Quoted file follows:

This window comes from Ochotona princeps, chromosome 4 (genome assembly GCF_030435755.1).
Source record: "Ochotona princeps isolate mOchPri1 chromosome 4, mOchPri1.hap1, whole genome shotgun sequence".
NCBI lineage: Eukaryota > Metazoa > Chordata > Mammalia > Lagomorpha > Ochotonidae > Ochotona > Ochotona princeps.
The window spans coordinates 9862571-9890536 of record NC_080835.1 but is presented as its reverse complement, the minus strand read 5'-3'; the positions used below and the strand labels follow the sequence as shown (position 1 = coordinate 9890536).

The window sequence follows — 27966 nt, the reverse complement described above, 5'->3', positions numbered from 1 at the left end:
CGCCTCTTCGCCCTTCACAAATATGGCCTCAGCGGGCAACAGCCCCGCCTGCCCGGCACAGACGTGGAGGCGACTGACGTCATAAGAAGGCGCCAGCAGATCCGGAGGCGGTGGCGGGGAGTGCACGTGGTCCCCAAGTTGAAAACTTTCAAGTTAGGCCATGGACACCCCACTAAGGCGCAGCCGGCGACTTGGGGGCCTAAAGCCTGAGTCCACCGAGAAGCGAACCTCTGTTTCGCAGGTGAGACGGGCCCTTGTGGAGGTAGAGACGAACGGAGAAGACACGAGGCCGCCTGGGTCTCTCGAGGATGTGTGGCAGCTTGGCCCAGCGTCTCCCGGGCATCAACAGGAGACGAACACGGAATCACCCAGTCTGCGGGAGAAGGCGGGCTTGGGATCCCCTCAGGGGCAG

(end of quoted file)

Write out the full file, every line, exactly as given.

This window comes from Ochotona princeps, chromosome 4 (genome assembly GCF_030435755.1).
Source record: "Ochotona princeps isolate mOchPri1 chromosome 4, mOchPri1.hap1, whole genome shotgun sequence".
NCBI lineage: Eukaryota > Metazoa > Chordata > Mammalia > Lagomorpha > Ochotonidae > Ochotona > Ochotona princeps.
The window spans coordinates 9862571-9890536 of record NC_080835.1 but is presented as its reverse complement, the minus strand read 5'-3'; the positions used below and the strand labels follow the sequence as shown (position 1 = coordinate 9890536).

The window sequence follows — 27966 nt, the reverse complement described above, 5'->3', positions numbered from 1 at the left end:
CGCCTCTTCGCCCTTCACAAATATGGCCTCAGCGGGCAACAGCCCCGCCTGCCCGGCACAGACGTGGAGGCGACTGACGTCATAAGAAGGCGCCAGCAGATCCGGAGGCGGTGGCGGGGAGTGCACGTGGTCCCCAAGTTGAAAACTTTCAAGTTAGGCCATGGACACCCCACTAAGGCGCAGCCGGCGACTTGGGGGCCTAAAGCCTGAGTCCACCGAGAAGCGAACCTCTGTTTCGCAGGTGAGACGGGCCCTTGTGGAGGTAGAGACGAACGGAGAAGACACGAGGCCGCCTGGGTCTCTCGAGGATGTGTGGCAGCTTGGCCCAGCGTCTCCCGGGCATCAACAGGAGACGAACACGGAATCACCCAGTCTGCGGGAGAAGGCGGGCTTGGGATCCCCTCAGGGGCAG